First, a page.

Verification steps and personal stories in an instruction manual for seniors: Effects on confidence, motivation, and usability

Nicole Loorbach, Joyce Karreman, Michaël Steehouder

Research output: Contribution to journalArticleAcademicpeer-review

10 Citations (Scopus)
9 Downloads (Pure)


Research problem: The purpose of this study was to investigate the effects of two types of motivational elements—verification steps and personal stories—in an instruction manual for a cell phone targeted at senior users (between 60 and 70 years).

Research questions: What are the effects of adding verification steps and personal stories to an instruction manual on: (1) Seniors' confidence in being able to work with a cell phone? (2) Seniors' motivation to work with a cell phone? (3) Seniors' effectiveness and efficiency in performing tasks, and their satisfaction with the cell phone and the instruction manual (usability)? Literature review: To optimize products and services for older users, the literature suggests that two specific motivational elements may be beneficial: (1) verification steps, which provide information at the end of procedures to allow users to check if these procedures were performed correctly. These appear to users as part of conventional procedural information in user instructions and (2) personal stories, which are anecdotes or testimonials that describe how a fictitious user succeeded in completing a procedure.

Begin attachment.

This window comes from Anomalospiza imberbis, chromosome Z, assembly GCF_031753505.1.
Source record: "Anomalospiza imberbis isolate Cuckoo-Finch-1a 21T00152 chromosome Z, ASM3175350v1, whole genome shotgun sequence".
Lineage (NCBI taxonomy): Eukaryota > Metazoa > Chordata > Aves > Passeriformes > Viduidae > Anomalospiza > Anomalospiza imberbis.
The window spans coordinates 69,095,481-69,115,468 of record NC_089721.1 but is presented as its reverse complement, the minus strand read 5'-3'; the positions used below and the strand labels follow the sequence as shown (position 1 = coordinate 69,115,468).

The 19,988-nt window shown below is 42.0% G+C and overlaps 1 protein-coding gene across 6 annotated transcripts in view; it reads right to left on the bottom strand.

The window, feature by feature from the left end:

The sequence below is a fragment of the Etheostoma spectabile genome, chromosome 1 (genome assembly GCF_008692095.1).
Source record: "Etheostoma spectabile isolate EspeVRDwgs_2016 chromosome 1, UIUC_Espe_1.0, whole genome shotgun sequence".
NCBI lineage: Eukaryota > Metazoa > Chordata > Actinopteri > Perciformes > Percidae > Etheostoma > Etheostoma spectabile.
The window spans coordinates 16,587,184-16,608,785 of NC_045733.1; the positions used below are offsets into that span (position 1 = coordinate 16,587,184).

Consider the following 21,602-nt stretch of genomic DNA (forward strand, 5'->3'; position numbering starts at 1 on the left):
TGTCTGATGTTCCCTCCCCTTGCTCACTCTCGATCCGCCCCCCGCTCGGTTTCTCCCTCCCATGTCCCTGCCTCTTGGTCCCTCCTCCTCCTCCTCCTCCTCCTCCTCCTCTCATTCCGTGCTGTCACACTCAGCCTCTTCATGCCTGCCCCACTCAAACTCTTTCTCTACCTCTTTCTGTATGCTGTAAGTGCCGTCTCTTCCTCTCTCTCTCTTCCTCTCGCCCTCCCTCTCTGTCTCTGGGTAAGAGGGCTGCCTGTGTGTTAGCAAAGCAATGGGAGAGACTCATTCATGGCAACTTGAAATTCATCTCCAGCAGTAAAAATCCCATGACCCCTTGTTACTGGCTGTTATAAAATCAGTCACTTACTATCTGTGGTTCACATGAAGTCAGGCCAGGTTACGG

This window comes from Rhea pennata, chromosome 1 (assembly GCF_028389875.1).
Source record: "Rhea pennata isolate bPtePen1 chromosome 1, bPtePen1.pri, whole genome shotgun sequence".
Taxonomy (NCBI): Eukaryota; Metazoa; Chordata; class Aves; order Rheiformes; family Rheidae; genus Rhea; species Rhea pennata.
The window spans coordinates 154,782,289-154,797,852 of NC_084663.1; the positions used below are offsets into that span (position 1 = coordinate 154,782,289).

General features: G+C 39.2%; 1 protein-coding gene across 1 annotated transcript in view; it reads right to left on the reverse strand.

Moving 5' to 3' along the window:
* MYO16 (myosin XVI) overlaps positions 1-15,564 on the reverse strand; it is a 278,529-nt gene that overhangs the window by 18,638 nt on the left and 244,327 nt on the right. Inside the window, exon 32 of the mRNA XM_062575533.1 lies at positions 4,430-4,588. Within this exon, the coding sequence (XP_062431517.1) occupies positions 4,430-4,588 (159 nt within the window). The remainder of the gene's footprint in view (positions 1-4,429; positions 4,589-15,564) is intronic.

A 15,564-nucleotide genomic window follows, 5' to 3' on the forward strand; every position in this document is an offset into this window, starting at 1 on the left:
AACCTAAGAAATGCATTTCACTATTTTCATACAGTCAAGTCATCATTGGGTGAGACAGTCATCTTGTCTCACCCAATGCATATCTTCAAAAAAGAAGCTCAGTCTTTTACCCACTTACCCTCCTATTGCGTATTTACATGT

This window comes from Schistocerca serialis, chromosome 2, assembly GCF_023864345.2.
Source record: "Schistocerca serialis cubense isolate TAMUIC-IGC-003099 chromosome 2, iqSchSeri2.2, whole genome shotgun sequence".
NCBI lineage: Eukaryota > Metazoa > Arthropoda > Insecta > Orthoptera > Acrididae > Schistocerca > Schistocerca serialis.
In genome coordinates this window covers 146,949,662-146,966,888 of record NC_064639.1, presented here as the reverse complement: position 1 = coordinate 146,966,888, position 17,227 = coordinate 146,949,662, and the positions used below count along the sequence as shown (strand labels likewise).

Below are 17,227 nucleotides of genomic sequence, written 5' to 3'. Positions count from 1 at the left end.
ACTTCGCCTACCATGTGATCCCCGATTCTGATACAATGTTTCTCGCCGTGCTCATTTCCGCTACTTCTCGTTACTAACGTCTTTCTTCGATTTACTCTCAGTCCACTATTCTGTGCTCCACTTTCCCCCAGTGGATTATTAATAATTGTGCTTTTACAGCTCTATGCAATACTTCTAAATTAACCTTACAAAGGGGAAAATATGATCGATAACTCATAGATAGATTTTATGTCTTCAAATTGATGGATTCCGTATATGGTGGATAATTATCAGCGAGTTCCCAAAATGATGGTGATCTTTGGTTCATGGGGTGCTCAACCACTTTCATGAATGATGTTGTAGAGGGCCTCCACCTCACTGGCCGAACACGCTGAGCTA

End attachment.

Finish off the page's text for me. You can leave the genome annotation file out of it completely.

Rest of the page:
Methodology: We conducted a quantitative experiment in which 59 seniors between 60 and 70 years of age participated. They performed a number of tasks with a cell phone, using a version of the instruction manual with added verification steps, or a version with additional personal stories, or a control version without motivational elements. We measured participants' confidence, their motivation, and usability by asking them to answer several questionnaires and by measuring task performance.

Results and conclusions: Results support the use of verification steps or personal stories as motivational elements in user instructions as they can positively affect confidence, motivation, and usability, especially when senior users encounter setbacks.
Original languageEnglish
Pages (from-to)294-312
Number of pages19
JournalIEEE transactions on professional communication
Issue number4
Publication statusPublished - 2013


  • ARCS model of motivational design
  • Confidence
  • Instruction materials motivation survey (IMMS)
  • Motivation
  • Seniors
  • Usability
  • User instructions


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